Latest from Hubble: Star Formation Fizzling Out in Nearby Galaxy

Article written: 14 Jan , 2010
Updated: 24 Dec , 2015
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Most galaxies are throughout the universe are happenin’ places, with all sorts of raucous star formation going on. But for a nearby, small spiral galaxy, the star-making party is almost over. In this latest Hubble release, astronomers were surprised to find that star-formation activities in the outer regions of NGC 2976 are fizzling out, and any celebrating is confined to a few die-hard partygoers huddled in the galaxy’s inner region.

The reason? Well, the star birth began when another party-crashing galaxy interacted with NGC 2976. But that happened long ago, and now star formation in the galaxy is fizzling out in the outer parts as some of the gas was stripped away and the rest collapsed toward the center. With no gas left to fuel the party, more and more regions of the galaxy are going to sleep.

“Astronomers thought that grazing encounters between galaxies can cause the funneling of gas into a galaxy’s core, but these Hubble observations provide the clearest view of this phenomenon,” explains astronomer Benjamin Williams of the University of Washington in Seattle, who directed the Hubble study, which is part of the ACS Nearby Galaxy Survey Treasury (ANGST) program. “We are catching this galaxy at a very interesting time. Another 500 million years and the party will be over.”

NGC 2976 does not look like a typical spiral galaxy. It has a star-forming disk, but no obvious spiral pattern. Its gas is centrally concentrated, but it does not have a central bulge of stars. The galaxy resides on the fringe of the M81 group of galaxies, located about 12 million light-years away in the constellation Ursa Major.

“The galaxy looks weird because an interaction with the M81 group about a billion years ago stripped some gas from the outer parts of the galaxy, forcing the rest of the gas to rush toward the galaxy’s center, where it is has little organized spiral structure,” Williams says.

The galaxy’s relatively close distance to Earth allowed Hubble’s Advanced Camera for Surveys (ACS) to resolve hundreds of thousands of individual stars. What look like grains of sand in the image are actually individual stars. Studying the individual stars allowed astronomers to determine their color and brightness, which provided information about when they formed.

The image was taken over a period in late 2006 and early 2007.

“This type of observation is unique to Hubble,” Williams says. “If we had not been able to pick out individual stars, we would have known that the galaxy is weird, but we would not have dug up evidence for a significant gas rearrangement in the galaxy, which caused the stellar birth zone to shrink toward the galaxy’s center.”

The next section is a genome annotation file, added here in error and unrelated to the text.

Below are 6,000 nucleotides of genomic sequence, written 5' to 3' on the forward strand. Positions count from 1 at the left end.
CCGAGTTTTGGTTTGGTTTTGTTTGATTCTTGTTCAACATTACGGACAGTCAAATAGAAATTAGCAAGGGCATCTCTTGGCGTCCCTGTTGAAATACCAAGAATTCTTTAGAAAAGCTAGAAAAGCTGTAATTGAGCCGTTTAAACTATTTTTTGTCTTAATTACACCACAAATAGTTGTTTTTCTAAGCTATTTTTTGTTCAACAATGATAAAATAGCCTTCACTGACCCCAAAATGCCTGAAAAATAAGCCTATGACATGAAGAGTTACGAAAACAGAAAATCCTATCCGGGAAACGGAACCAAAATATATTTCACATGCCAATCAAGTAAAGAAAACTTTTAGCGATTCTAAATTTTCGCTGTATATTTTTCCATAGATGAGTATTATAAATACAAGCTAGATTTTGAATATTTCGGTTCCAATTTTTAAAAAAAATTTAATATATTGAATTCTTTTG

Simulations predict that the same “gas-funneling” mechanism may trigger starbursts in the central regions of other dwarf galaxies that interact with larger neighbors. The trick to studying the effects of this process in detail, Williams says, is being able to resolve many individual stars in galaxies to create an accurate picture of their evolution.

Williams’ results will appear in the January 20, 2010 issue of The Astrophysical Journal.

Source: HubbleSite

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5 Responses

  1. Jon Hanford says

    It’s interesting to see just how sharp the boundary is between the inner star forming regions and the outer, old stellar disk. The accompanying paper by Benjamin Williams et al ( http://hubblesite.org/pubinfo/pdf/2010/05/pdf.pdf ) has a better illustration of this phenomena.

    The paper mentions that the outer stellar disk of NGC 2976 is about as old (8Gyr) and massive as the outer halo of M 33, which helps put these values into perspective (for me at least).

    Also note the ‘star cluster’ nucleus in this image. This is a good example of a nucleated dwarf galaxy. In our neck of the woods, M 54 is suspected to be the former nucleus of the Sagittarius Dwarf Galaxy. I wonder how long NGC 2976 can hang on to its nucleus in the crowded M81 Group?

  2. Jon Hanford says

    NED has a great 3 color Sloan image that shows the entire outer disk around NGC 2976: http://nedwww.ipac.caltech.edu/img14/2004PASP..116..133L/NGC_2976:I:gri:lbf2004.jpg

  3. Torbjorn Larsson OM says

    Thanks Jon, while I couldn’t get the weirdness from the article image (which AFAIU is rather disconnected from the article content), your links shows this well. That is one “odd ball” galaxy, fer sure!

  4. RickJ says

    After setting the record straight about Arp 192 I have to correct an error in this image. Seems their compass is off by 90 degrees. North is marked incorrectly as East and West is marked incorrectly as North.

    Other than that its a great story. My post on Bautforum about this one is at http://www.bautforum.com/astrophotography/72324-ngc-2976-a.html
    It is oriented so the top of my image is 3.46 degrees. Not sure why it isn’t closer to 0. In any case it is interesting to compare the two. I had wondered about the purple halo but from the Hubble image that’s a mix of blue and red stars it ffully resolves so I didn’t miss the color as much as I had thought at the time.

  5. Vanamonde says

    Have you not been to a party where the lightweights (i.e. the saner folk) have left and the hardcore have passed out but, dooode, it ain’t over. Slowly, the crazier idiots wake up and get it going again.

    I think after a few eon of nova and supernova, we could see a re-awaking of star formation here. In the meantime, for gawd’s sake, make some COFFEE!!!

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